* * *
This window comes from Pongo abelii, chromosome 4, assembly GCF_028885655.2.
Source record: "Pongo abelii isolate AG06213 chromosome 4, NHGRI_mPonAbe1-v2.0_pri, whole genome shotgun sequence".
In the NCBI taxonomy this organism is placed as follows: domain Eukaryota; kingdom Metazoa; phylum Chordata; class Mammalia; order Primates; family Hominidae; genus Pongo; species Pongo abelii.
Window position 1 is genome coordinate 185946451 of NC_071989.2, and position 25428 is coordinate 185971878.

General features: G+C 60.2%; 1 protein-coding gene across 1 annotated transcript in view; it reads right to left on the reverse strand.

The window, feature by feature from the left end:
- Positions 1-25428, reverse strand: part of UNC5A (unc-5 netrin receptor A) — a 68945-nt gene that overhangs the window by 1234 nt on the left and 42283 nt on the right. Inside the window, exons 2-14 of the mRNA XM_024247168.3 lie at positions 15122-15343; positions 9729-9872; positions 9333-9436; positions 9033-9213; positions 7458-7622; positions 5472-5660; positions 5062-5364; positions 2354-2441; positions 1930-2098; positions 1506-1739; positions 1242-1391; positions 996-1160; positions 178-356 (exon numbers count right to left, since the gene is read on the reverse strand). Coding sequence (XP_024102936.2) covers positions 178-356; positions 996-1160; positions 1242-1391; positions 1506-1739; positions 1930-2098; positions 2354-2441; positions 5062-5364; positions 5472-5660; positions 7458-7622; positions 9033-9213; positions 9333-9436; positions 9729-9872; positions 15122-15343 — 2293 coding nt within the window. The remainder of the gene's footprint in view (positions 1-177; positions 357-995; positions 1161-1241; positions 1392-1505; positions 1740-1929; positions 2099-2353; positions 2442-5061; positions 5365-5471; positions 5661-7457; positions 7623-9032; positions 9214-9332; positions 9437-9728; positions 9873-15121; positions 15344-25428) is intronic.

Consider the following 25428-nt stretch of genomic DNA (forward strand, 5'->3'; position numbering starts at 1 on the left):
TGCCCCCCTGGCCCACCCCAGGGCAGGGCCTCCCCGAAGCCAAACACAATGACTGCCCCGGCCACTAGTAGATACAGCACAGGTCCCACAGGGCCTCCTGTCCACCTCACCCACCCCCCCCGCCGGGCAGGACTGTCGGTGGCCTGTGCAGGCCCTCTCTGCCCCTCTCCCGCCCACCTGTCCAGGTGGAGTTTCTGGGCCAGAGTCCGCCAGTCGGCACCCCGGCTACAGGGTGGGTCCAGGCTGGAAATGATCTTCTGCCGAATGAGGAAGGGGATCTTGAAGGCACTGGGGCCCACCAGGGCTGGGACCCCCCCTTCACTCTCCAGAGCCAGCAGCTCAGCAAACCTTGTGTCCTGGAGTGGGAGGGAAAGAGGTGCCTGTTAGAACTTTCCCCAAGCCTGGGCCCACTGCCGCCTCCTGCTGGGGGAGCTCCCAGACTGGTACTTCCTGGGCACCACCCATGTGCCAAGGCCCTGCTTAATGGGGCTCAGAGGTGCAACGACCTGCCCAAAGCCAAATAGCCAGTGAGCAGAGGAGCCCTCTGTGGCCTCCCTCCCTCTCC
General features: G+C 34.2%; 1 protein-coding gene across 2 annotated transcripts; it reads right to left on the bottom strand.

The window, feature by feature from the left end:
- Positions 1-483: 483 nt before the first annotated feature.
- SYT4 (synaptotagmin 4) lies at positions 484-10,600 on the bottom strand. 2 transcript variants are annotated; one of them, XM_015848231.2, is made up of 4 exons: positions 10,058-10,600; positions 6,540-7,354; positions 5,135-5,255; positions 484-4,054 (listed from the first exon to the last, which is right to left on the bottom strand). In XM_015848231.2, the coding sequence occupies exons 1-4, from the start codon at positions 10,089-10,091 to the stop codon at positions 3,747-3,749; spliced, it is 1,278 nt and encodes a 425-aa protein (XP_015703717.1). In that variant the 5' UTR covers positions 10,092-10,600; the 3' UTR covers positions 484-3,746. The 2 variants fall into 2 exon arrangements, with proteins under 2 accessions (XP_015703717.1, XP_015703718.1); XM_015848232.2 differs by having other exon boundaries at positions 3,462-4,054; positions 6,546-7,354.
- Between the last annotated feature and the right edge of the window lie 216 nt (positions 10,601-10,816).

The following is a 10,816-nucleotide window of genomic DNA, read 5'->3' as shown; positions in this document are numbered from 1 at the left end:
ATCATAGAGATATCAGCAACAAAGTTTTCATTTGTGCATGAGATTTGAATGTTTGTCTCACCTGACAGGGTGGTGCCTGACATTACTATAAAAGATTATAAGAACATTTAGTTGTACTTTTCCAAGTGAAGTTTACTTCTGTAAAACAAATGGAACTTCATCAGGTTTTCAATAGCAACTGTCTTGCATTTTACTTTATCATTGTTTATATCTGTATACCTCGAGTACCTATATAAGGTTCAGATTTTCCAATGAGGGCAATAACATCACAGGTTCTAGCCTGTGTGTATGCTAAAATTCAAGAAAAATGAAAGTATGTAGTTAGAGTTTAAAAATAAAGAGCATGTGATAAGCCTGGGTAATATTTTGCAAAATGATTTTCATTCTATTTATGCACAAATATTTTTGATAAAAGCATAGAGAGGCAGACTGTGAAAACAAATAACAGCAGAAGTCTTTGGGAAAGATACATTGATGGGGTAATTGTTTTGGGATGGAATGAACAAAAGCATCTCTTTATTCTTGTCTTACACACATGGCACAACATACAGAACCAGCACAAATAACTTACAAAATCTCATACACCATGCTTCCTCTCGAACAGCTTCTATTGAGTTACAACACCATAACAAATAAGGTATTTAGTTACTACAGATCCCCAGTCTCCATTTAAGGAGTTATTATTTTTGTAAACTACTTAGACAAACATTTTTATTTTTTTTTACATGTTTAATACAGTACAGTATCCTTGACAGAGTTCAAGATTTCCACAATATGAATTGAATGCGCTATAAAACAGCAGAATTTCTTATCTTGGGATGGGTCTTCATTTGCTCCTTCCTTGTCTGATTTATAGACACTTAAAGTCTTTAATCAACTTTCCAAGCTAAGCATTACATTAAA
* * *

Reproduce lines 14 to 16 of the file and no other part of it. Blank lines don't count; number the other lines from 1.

- Between the last annotated feature and the right edge of the window lie 216 nt (positions 10,601-10,816).

The following is a 10,816-nucleotide window of genomic DNA, read 5'->3' as shown; positions in this document are numbered from 1 at the left end:
ATCATAGAGATATCAGCAACAAAGTTTTCATTTGTGCATGAGATTTGAATGTTTGTCTCACCTGACAGGGTGGTGCCTGACATTACTATAAAAGATTATAAGAACATTTAGTTGTACTTTTCCAAGTGAAGTTTACTTCTGTAAAACAAATGGAACTTCATCAGGTTTTCAATAGCAACTGTCTTGCATTTTACTTTATCATTGTTTATATCTGTATACCTCGAGTACCTATATAAGGTTCAGATTTTCCAATGAGGGCAATAACATCACAGGTTCTAGCCTGTGTGTATGCTAAAATTCAAGAAAAATGAAAGTATGTAGTTAGAGTTTAAAAATAAAGAGCATGTGATAAGCCTGGGTAATATTTTGCAAAATGATTTTCATTCTATTTATGCACAAATATTTTTGATAAAAGCATAGAGAGGCAGACTGTGAAAACAAATAACAGCAGAAGTCTTTGGGAAAGATACATTGATGGGGTAATTGTTTTGGGATGGAATGAACAAAAGCATCTCTTTATTCTTGTCTTACACACATGGCACAACATACAGAACCAGCACAAATAACTTACAAAATCTCATACACCATGCTTCCTCTCGAACAGCTTCTATTGAGTTACAACACCATAACAAATAAGGTATTTAGTTACTACAGATCCCCAGTCTCCATTTAAGGAGTTATTATTTTTGTAAACTACTTAGACAAACATTTTTATTTTTTTTTACATGTTTAATACAGTACAGTATCCTTGACAGAGTTCAAGATTTCCACAATATGAATTGAATGCGCTATAAAACAGCAGAATTTCTTATCTTGGGATGGGTCTTCATTTGCTCCTTCCTTGTCTGATTTATAGACACTTAAAGTCTTTAATCAACTTTCCAAGCTAAGCATTACATTAAA